My name is Ardis and I am an avid reader and budding writer. I want to share my love of books with others. I work with kids and am interested in finding and creating books that will ignite the reader in everyone. Contact me at: ardis.atkins@gmail.com

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MsArdychan's bookshelf: read

I Owe You One
The Guernsey Literary and Potato Peel Pie Society
Love, Hate & Other Filters
The Wartime Sisters
The Belles
The Gilded Wolves
Hey, Kiddo
Blackberry and Wild Rose
Queen of Air and Darkness
The Retribution of Mara Dyer
The Evolution of Mara Dyer

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Wednesday, November 30, 2016

Book Review: Three Dark Crowns by Kendare Blake

Synopsis (From GoodReads):
Every generation on the island of Fennbirn, a set of triplets is born: three queens, all equal heirs to the crown and each possessor of a coveted magic. Mirabella is a fierce elemental, able to spark hungry flames or vicious storms at the snap of her fingers. Katharine is a poisoner, one who can ingest the deadliest poisons without so much as a stomachache. Arsinoe, a naturalist, is said to have the ability to bloom the reddest rose and control the fiercest of lions.

But becoming the Queen Crowned isn’t solely a matter of royal birth. Each sister has to fight for it. And it’s not just a game of win or lose…it’s life or death. The night the sisters turn sixteen, the battle begins. The last queen standing gets the crown.

If only it was that simple. Katharine is unable to tolerate the weakest poison, and Arsinoe, no matter how hard she tries, can’t make even a weed grow. The two queens have been shamefully faking their powers, taking care to keep each other, the island, and their powerful sister Mirabella none the wiser. But with alliances being formed, betrayals taking shape, and ruthless revenge haunting the queens’ every move, one thing is certain: the last queen standing might not be the strongest…but she may be the darkest.

I love books about queens and royal intrigue!  This book had political alliances, strange powers, and a brutal concept:  Royal Triplets are born and raised together until they are aged six. Then they are raised separately to develop their powers (and become the pawns of various political factions).  They meet again when they are sixteen and then have a year to KILL EACH OTHER!  The survivor is crowned the queen.  Talk about sibling rivalry!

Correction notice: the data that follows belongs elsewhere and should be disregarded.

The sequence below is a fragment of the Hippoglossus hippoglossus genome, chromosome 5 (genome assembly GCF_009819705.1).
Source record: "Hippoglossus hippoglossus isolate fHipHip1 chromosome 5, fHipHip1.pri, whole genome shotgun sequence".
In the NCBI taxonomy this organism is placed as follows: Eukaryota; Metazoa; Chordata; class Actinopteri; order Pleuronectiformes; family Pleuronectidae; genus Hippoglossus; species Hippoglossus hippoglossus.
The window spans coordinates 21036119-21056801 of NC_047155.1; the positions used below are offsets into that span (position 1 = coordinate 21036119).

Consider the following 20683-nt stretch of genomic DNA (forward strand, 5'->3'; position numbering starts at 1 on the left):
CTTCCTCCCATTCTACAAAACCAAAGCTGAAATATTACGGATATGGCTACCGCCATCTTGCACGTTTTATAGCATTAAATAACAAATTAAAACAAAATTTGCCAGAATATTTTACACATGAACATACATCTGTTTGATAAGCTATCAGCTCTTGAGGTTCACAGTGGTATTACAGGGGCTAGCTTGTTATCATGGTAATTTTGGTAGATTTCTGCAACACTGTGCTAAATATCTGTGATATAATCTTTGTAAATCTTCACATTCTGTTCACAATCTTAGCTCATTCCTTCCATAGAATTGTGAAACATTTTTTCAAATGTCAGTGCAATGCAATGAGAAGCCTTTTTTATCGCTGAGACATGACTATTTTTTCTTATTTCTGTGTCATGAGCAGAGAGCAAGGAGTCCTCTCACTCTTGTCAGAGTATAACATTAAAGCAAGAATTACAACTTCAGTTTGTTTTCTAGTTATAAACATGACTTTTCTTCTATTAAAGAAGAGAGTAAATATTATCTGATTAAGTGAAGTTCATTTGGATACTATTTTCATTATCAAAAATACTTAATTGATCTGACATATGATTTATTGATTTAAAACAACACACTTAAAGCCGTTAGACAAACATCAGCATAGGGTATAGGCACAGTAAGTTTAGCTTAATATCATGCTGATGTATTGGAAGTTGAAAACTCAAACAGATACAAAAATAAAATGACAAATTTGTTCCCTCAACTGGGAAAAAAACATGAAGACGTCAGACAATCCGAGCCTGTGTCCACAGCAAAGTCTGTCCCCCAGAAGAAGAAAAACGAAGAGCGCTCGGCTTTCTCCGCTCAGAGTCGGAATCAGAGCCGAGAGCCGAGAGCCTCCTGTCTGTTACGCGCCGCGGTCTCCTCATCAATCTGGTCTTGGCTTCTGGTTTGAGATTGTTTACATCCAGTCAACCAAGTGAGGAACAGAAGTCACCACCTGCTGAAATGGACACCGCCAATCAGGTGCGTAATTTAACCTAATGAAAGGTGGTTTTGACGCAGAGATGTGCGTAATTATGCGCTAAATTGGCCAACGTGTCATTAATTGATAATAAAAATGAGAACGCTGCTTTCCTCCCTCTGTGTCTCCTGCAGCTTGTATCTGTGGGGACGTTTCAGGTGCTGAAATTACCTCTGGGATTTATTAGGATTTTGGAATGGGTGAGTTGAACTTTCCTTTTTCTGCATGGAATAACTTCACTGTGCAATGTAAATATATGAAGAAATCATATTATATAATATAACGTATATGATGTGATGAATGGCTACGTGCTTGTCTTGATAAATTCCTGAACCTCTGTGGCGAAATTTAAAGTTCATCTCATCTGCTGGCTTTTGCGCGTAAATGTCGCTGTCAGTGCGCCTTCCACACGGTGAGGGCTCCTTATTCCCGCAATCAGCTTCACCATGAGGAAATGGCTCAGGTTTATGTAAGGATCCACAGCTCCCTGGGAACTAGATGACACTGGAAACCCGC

What I Liked:


Each queen is a unique person with strong qualities that make them easy to  root for.  They also each have faults that are impossible to look past.  I love how each queen is complicated.  There is no clear person to root for.  It is kind of like politics itself, in America.  Each party has its good parts and its distressing issues.  

World Building: 
I enjoyed how the island had three distinct kingdoms.  Again, each place had positive and negative aspects.  One of the main problems with this society is that each realm demeans the other.  They don't seem to value the contributions of each other.

I also loved all the powers on display in this book!  There are poisoners, those who control the elements, and others who can command nature.  And they all seem to be women!  This is a refreshingly matriarchal society.  When men come from the "mainland" they are baffled by this.

While I do not believe in spoilers, I will say that they plot has many twists and turns.  I enjoyed these and found them so surprising that I shouted out loud when some of these things happened!  I love a book where I can be genuinely caught off guard by a plot twist.

What I Didn't Like:
I thoroughly enjoyed this book.  It was original, suspenseful, and full of complex characters.  I look forward to more books in this series.





Release Date:  September 20th, 2016

Genre:  YA Fantasy

Source:  GoodReads Group Read With Tessa!

Format:  E-Book

Recommendation:  A complex, gory, story of political intrigues and self-discovery.  I highly recommend this book.

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Tuesday, November 29, 2016

ARC Review: Beethoven's Skull by Tim Rayborn


Please Note:  I received an advanced copy of this book from Edelweiss in exchange for an honest review.  This did not influence the opinions in my review in any way.

Synopsis (From GoodReads):
Beethoven’s Skull is an unusual and often humorous survey of the many strange happenings in the history of Western classical music. Proving that good music and shocking tabloid-style stories make excellent bedfellows, it presents tales of revenge, murder, curious accidents, and strange fates that span more than two thousand years. Highlights include:

A cursed song that kills those who hear it
A composer who lovingly cradles the head of Beethoven’s corpse when his remains are exhumed half a century after his death
A fifteenth-century German poet who sings of the real-life Dracula
A dream of the devil that inspires a virtuoso violin piece

I am an avid lover of all kinds of music and am the daughter of a professional musician.  So when I saw this non-fiction book, Beethoven's Skull, by Tim Rayborn, I was excited to read some strange and quirky stories of my favorite composers of old.  There certainly were some gems, but I found I had to dig through quite a bit of filler to find them.